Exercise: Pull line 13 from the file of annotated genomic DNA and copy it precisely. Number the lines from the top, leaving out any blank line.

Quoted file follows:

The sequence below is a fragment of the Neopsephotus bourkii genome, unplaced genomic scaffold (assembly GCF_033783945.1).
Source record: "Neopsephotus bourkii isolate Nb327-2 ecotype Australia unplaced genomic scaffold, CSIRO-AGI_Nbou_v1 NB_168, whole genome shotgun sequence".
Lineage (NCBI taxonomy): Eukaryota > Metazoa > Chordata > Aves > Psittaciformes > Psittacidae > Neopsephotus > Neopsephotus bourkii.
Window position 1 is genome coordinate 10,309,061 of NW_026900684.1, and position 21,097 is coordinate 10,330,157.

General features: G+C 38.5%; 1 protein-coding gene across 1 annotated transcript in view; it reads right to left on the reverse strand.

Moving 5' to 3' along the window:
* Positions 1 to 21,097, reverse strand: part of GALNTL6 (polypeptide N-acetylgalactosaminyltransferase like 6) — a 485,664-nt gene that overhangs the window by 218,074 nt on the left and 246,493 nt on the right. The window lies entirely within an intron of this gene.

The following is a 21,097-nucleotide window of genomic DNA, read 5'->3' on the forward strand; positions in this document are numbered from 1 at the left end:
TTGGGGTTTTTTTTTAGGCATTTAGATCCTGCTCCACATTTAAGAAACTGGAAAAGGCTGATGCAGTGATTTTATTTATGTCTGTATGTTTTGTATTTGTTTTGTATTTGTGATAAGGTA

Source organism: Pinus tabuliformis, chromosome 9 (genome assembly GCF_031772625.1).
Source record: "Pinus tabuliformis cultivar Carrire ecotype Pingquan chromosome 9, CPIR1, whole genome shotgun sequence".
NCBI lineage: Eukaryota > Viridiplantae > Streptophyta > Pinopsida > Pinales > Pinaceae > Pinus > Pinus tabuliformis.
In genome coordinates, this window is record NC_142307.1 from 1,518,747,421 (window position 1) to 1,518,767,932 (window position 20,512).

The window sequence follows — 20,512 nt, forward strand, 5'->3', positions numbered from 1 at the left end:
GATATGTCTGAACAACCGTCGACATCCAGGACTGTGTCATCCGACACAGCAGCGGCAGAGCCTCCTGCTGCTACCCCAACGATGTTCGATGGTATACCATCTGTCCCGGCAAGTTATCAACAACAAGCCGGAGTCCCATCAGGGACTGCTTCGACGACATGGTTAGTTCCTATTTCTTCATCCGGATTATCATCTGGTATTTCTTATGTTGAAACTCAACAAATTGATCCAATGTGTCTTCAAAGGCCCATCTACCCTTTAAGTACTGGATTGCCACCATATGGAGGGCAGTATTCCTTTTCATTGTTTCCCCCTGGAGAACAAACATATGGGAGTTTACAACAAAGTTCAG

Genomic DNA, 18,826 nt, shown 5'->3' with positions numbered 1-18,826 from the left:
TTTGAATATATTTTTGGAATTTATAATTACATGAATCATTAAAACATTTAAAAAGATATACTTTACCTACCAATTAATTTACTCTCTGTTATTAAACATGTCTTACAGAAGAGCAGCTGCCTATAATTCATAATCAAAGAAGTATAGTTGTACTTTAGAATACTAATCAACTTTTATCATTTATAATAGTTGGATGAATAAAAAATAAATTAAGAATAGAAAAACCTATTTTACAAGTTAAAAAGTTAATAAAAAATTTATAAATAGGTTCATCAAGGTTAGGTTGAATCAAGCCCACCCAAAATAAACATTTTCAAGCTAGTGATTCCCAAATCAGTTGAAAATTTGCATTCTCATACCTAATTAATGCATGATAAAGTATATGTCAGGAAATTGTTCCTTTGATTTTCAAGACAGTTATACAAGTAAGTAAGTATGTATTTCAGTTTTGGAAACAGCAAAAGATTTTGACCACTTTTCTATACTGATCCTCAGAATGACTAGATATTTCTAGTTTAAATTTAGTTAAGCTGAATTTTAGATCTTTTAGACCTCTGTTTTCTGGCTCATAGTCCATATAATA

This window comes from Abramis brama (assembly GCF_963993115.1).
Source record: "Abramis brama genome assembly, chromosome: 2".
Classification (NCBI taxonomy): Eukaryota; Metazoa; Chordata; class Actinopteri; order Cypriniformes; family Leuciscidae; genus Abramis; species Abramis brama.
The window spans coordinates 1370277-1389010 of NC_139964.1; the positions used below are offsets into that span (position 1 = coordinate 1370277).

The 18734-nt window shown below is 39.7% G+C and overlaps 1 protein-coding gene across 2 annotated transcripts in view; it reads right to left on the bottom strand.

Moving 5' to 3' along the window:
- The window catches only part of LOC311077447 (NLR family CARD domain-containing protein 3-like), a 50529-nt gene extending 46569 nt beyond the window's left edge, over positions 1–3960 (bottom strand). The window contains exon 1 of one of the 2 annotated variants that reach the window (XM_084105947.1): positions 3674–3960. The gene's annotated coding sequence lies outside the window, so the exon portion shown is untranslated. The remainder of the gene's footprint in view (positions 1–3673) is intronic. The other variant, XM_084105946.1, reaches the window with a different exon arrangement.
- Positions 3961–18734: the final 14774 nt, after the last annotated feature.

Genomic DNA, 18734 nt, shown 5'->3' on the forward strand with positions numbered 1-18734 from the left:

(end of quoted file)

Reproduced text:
In genome coordinates, this window is record NC_142307.1 from 1,518,747,421 (window position 1) to 1,518,767,932 (window position 20,512).